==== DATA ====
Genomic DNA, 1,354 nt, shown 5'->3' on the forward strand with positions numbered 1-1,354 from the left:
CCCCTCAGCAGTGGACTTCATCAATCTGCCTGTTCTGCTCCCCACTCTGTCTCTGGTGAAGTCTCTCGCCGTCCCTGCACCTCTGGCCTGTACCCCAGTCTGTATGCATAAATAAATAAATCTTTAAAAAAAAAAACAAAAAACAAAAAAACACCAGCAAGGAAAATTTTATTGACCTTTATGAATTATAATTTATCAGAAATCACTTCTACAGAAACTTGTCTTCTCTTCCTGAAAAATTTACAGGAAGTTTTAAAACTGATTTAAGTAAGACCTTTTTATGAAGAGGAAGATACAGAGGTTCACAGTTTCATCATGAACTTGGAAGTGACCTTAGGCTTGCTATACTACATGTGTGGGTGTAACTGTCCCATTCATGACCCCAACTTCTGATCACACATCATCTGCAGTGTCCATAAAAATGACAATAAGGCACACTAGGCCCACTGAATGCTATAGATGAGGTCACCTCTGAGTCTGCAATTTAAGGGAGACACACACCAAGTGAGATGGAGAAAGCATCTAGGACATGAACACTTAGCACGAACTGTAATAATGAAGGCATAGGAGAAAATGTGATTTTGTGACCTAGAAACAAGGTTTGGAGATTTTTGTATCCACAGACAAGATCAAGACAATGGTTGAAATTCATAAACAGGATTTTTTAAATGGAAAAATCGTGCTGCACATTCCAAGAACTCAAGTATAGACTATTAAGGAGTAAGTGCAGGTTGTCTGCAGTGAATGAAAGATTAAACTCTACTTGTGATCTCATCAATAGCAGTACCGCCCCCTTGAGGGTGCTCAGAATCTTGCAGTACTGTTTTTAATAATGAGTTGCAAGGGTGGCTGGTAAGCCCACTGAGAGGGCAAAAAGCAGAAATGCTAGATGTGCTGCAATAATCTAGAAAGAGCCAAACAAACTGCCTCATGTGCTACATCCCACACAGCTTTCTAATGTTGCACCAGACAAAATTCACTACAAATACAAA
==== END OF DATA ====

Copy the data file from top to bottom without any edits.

Genomic DNA, 1,354 nt, shown 5'->3' on the forward strand with positions numbered 1-1,354 from the left:
CCCCTCAGCAGTGGACTTCATCAATCTGCCTGTTCTGCTCCCCACTCTGTCTCTGGTGAAGTCTCTCGCCGTCCCTGCACCTCTGGCCTGTACCCCAGTCTGTATGCATAAATAAATAAATCTTTAAAAAAAAAAACAAAAAACAAAAAAACACCAGCAAGGAAAATTTTATTGACCTTTATGAATTATAATTTATCAGAAATCACTTCTACAGAAACTTGTCTTCTCTTCCTGAAAAATTTACAGGAAGTTTTAAAACTGATTTAAGTAAGACCTTTTTATGAAGAGGAAGATACAGAGGTTCACAGTTTCATCATGAACTTGGAAGTGACCTTAGGCTTGCTATACTACATGTGTGGGTGTAACTGTCCCATTCATGACCCCAACTTCTGATCACACATCATCTGCAGTGTCCATAAAAATGACAATAAGGCACACTAGGCCCACTGAATGCTATAGATGAGGTCACCTCTGAGTCTGCAATTTAAGGGAGACACACACCAAGTGAGATGGAGAAAGCATCTAGGACATGAACACTTAGCACGAACTGTAATAATGAAGGCATAGGAGAAAATGTGATTTTGTGACCTAGAAACAAGGTTTGGAGATTTTTGTATCCACAGACAAGATCAAGACAATGGTTGAAATTCATAAACAGGATTTTTTAAATGGAAAAATCGTGCTGCACATTCCAAGAACTCAAGTATAGACTATTAAGGAGTAAGTGCAGGTTGTCTGCAGTGAATGAAAGATTAAACTCTACTTGTGATCTCATCAATAGCAGTACCGCCCCCTTGAGGGTGCTCAGAATCTTGCAGTACTGTTTTTAATAATGAGTTGCAAGGGTGGCTGGTAAGCCCACTGAGAGGGCAAAAAGCAGAAATGCTAGATGTGCTGCAATAATCTAGAAAGAGCCAAACAAACTGCCTCATGTGCTACATCCCACACAGCTTTCTAATGTTGCACCAGACAAAATTCACTACAAATACAAA